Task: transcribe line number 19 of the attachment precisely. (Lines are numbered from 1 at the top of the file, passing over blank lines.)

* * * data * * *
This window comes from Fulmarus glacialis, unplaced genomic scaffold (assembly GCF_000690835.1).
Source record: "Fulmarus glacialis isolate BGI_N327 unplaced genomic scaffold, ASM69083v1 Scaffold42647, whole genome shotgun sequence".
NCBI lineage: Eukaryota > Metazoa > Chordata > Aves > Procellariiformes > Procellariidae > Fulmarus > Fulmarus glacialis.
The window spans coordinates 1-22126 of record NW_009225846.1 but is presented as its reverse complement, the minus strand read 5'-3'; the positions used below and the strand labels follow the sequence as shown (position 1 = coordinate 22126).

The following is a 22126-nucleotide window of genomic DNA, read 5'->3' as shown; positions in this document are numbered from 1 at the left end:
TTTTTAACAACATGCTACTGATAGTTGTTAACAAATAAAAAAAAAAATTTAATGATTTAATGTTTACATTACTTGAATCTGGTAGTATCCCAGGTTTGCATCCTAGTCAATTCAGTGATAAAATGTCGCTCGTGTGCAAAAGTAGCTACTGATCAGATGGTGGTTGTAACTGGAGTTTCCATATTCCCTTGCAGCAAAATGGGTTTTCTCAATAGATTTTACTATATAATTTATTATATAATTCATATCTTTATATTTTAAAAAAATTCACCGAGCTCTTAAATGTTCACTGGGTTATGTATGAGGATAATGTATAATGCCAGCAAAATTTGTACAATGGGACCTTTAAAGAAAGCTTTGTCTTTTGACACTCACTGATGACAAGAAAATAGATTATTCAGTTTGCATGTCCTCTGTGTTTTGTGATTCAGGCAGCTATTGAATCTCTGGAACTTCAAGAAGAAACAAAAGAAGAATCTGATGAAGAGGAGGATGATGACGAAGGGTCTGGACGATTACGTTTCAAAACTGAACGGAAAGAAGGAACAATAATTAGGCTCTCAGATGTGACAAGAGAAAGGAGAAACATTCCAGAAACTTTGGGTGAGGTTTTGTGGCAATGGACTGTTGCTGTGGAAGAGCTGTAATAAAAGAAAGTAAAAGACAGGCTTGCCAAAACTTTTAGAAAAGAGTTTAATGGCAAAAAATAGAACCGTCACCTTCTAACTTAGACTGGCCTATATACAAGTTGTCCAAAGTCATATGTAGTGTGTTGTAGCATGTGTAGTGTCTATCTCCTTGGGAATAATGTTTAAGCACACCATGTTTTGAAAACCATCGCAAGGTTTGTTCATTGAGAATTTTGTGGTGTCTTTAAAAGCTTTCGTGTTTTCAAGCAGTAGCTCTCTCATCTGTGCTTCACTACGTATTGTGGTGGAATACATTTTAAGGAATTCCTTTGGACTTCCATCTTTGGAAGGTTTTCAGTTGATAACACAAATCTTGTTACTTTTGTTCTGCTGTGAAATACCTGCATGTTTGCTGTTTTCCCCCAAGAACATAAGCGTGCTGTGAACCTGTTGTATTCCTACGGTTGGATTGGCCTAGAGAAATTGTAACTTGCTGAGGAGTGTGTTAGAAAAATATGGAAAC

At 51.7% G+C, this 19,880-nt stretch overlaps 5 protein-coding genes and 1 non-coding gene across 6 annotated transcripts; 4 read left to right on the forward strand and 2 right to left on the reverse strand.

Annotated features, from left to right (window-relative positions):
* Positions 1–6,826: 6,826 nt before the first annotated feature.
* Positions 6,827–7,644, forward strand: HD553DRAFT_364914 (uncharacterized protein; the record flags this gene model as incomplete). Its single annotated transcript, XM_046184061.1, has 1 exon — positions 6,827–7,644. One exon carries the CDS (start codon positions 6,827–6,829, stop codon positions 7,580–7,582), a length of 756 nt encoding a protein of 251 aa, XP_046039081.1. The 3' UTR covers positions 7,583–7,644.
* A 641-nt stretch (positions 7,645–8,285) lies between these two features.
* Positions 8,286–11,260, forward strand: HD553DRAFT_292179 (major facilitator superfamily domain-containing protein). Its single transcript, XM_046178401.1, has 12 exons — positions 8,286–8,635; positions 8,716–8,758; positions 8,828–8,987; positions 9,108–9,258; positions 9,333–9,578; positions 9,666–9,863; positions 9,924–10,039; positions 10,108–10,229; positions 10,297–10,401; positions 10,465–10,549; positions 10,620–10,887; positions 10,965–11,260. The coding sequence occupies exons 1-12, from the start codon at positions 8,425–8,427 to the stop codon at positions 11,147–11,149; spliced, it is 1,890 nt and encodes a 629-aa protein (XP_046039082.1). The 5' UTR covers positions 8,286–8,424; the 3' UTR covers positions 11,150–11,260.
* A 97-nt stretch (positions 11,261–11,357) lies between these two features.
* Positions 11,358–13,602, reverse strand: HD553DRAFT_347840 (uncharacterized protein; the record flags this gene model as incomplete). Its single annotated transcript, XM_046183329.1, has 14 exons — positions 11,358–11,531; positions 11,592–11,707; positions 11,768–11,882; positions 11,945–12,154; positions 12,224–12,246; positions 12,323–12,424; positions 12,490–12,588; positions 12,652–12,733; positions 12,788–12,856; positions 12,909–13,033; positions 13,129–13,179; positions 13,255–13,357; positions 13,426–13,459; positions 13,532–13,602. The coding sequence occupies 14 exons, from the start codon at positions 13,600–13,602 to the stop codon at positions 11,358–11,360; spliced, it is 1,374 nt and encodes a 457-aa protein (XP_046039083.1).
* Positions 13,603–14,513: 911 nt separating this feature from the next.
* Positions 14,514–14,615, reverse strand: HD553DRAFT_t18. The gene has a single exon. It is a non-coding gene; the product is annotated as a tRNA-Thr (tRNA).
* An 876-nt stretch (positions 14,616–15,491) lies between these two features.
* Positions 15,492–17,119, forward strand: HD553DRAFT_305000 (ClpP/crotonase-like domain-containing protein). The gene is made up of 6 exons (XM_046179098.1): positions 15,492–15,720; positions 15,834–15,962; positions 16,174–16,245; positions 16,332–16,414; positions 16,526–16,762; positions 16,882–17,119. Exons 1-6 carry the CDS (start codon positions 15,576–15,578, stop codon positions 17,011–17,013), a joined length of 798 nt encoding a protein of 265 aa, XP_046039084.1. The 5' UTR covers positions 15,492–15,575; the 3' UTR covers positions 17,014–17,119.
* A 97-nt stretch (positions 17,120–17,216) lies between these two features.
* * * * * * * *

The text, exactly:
* A 97-nt stretch (positions 17,120–17,216) lies between these two features.